Rheumatoid arthritis (RA) is an autoimmune disease that affects not just the joints, but can also damage other parts of the body, including the skin, lungs, heart, eyes, and blood vessels. RA attacks the linings of joints, making the joints swell and leading to joint deformity.
Although there are different types of RA, most cases are chronic and progressive, meaning they get worse as time goes on. If your parent has been diagnosed with a progressive form of RA, it’s important to understand the stages of the disease and what to expect over time.
Rheumatoid Arthritis Symptoms
RA symptoms differ for everyone, and sometimes it can be difficult to tell if a person has the progressive form. Some things that may indicate a person’s RA will worsen are:
Intense flares or ones that last for a long time
Being a young age when diagnosed
Inflammation that appears in tests of joint fluid or blood
A great deal of damage showed on x-rays at the time of diagnosis
Nodules, or bumps, under the skin, most often at the elbows
Blood tests that show high levels of Rheumatoid Factor (RF)
As the disease advances, the person will experience inflammation more often and the pain will get worse. They may also experience new symptoms. RA requires a treatment plan that is tailored to the patient based on the symptoms they have and the history of their disease.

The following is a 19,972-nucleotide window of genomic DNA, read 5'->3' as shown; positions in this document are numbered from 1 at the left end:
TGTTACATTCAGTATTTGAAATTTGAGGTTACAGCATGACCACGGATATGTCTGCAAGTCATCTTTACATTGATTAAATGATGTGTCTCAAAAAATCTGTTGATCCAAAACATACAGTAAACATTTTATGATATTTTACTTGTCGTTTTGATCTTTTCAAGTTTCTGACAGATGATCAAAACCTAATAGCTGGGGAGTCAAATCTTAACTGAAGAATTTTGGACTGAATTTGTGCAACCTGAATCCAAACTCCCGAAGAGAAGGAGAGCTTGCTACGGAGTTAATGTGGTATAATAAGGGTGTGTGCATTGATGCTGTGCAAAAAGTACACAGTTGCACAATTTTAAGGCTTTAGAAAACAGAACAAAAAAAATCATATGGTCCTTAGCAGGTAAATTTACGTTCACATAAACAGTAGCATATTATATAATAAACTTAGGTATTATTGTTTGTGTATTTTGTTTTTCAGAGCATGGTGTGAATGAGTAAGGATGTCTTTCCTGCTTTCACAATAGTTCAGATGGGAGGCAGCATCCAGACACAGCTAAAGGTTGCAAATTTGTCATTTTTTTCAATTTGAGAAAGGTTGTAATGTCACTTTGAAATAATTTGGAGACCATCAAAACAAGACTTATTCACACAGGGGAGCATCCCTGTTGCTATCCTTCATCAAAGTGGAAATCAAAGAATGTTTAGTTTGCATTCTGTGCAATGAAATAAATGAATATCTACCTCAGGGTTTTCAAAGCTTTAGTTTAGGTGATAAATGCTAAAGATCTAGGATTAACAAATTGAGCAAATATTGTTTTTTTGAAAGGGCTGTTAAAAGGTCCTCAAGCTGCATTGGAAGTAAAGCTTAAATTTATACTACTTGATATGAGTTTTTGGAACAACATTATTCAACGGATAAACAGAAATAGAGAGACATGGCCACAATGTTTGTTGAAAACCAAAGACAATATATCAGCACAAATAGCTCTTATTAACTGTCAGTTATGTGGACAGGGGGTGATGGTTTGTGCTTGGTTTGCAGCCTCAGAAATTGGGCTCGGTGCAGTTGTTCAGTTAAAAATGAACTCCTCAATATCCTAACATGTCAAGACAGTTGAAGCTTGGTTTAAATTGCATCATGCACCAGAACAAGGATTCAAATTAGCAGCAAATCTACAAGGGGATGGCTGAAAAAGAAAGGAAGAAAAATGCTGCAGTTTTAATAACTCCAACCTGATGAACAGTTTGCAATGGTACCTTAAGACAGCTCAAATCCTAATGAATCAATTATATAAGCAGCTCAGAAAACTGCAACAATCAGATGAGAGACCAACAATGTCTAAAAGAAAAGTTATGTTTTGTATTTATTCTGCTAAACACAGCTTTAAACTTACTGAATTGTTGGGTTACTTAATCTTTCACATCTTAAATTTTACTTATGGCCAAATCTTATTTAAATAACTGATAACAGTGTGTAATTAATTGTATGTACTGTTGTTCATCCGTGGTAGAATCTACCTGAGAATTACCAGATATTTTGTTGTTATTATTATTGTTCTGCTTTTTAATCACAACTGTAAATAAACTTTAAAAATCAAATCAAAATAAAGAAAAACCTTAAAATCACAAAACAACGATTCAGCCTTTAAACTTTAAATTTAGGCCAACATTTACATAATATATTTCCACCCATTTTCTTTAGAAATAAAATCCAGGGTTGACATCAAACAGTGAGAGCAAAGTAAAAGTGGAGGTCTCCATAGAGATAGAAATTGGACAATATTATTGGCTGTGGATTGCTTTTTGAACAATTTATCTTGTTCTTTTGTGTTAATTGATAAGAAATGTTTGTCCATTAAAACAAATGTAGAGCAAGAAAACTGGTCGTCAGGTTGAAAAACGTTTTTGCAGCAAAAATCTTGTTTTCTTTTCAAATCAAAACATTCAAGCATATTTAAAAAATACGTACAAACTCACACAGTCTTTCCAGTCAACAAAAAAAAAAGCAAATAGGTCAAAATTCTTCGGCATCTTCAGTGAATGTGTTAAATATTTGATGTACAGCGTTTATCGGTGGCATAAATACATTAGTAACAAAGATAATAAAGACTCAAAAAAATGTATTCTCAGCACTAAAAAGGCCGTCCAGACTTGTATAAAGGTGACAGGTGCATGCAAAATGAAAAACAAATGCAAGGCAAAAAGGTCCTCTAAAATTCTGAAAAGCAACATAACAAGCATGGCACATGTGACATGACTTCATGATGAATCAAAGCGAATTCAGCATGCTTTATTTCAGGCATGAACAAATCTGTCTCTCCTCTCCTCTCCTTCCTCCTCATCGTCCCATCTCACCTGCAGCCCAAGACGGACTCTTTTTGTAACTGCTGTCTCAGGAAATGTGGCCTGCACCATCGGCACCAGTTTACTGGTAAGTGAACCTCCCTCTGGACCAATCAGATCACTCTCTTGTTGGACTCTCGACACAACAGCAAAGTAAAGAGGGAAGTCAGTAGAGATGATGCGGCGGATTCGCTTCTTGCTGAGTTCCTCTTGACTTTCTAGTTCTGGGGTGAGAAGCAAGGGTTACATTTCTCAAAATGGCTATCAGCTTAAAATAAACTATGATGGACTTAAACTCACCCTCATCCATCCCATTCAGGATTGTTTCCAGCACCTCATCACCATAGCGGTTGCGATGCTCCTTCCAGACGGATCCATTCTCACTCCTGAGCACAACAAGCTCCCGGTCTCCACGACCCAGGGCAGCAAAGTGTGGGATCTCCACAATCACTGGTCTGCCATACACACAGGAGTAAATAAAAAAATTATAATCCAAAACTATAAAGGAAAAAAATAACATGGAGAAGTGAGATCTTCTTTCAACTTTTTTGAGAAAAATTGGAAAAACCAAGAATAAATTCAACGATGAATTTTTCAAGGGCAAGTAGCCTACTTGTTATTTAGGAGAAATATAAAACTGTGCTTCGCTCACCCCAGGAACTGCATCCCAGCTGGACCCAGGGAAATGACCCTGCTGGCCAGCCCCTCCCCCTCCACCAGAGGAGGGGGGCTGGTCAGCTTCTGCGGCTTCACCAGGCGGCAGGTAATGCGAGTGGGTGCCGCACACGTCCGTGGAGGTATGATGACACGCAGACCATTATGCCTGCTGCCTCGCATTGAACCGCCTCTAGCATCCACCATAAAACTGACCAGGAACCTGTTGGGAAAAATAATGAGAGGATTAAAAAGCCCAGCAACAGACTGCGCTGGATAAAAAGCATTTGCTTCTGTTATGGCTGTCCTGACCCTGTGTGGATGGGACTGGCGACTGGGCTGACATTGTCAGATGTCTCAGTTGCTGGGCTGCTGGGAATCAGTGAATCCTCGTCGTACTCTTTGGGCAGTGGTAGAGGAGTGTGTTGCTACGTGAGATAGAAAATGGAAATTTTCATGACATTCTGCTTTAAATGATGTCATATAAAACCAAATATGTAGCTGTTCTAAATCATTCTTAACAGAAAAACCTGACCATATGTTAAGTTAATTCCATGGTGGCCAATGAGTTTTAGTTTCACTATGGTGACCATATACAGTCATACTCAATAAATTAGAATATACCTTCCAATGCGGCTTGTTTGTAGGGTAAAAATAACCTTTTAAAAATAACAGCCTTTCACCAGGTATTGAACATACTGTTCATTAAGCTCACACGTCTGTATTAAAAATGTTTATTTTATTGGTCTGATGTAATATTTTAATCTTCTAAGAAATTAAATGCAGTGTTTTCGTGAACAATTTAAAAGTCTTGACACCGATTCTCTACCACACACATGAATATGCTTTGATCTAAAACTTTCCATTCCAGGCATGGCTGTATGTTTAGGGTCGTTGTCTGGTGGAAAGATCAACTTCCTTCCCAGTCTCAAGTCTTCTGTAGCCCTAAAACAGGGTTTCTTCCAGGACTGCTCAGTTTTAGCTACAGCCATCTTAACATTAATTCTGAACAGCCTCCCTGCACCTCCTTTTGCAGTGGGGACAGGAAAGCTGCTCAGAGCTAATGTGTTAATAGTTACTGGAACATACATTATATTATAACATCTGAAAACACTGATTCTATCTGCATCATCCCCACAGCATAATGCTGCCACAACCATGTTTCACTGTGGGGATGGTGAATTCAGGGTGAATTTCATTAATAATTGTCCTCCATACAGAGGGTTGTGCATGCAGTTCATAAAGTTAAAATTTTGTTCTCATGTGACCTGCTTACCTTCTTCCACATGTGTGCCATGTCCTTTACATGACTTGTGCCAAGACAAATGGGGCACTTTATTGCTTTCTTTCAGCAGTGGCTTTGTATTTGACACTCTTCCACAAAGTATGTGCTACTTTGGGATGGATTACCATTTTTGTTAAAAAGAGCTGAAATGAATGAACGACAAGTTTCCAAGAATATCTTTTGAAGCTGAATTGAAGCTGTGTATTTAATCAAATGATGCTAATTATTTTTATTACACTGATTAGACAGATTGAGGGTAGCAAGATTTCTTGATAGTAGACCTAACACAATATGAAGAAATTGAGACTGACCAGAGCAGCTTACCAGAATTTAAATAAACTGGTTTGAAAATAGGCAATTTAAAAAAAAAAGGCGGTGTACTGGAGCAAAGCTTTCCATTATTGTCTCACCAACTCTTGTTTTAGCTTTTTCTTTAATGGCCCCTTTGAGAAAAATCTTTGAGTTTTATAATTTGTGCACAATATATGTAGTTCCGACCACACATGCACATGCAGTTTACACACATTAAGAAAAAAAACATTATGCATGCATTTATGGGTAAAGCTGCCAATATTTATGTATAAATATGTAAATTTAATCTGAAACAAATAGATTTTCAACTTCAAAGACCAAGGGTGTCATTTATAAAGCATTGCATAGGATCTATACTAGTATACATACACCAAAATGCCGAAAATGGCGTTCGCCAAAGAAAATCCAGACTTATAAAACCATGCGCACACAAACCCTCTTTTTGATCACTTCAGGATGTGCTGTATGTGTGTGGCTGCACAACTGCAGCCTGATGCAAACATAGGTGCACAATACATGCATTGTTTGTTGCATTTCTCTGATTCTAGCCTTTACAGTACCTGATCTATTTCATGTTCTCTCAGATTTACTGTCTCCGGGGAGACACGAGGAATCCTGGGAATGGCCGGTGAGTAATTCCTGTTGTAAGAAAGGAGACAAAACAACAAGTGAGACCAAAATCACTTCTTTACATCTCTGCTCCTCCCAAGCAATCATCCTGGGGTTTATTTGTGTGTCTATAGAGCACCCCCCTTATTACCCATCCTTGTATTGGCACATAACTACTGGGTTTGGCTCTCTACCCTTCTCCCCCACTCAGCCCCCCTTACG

Stages of Rheumatoid Arthritis
RA has four stages. They are:
Stage 1: This stage is when swelling in the joint starts and causes the initial symptoms of swelling, stiffness, and joint pain.
Stage 2: At this stage, cartilage damage will have occurred and the person will have bouts in which their range of motion and mobility are affected.
Stage 3: At stage 3, the condition is considered severe. Bone damage has begun. Pain and swelling are worse. There may also be some joint deformity.
Stage 4: In the final stage of RA, the inflammation process stops and joints no longer work. The person still experiences pain, swelling, and decreased mobility.
Contact Care Options for Kids for Home Care Services in Florida
For a senior with RA, getting around can be very difficult, as can simple, everyday tasks, like buttoning a shirt. An elder care provider can help with aspects of personal care, like dressing, grooming, and bathing. Elder care providers can also do things around the house that the older adult can no longer do, such as laundry, cooking, and light cleaning. In addition, elder care providers can drive RA patients to medical appointments and remind them to take prescribed medications.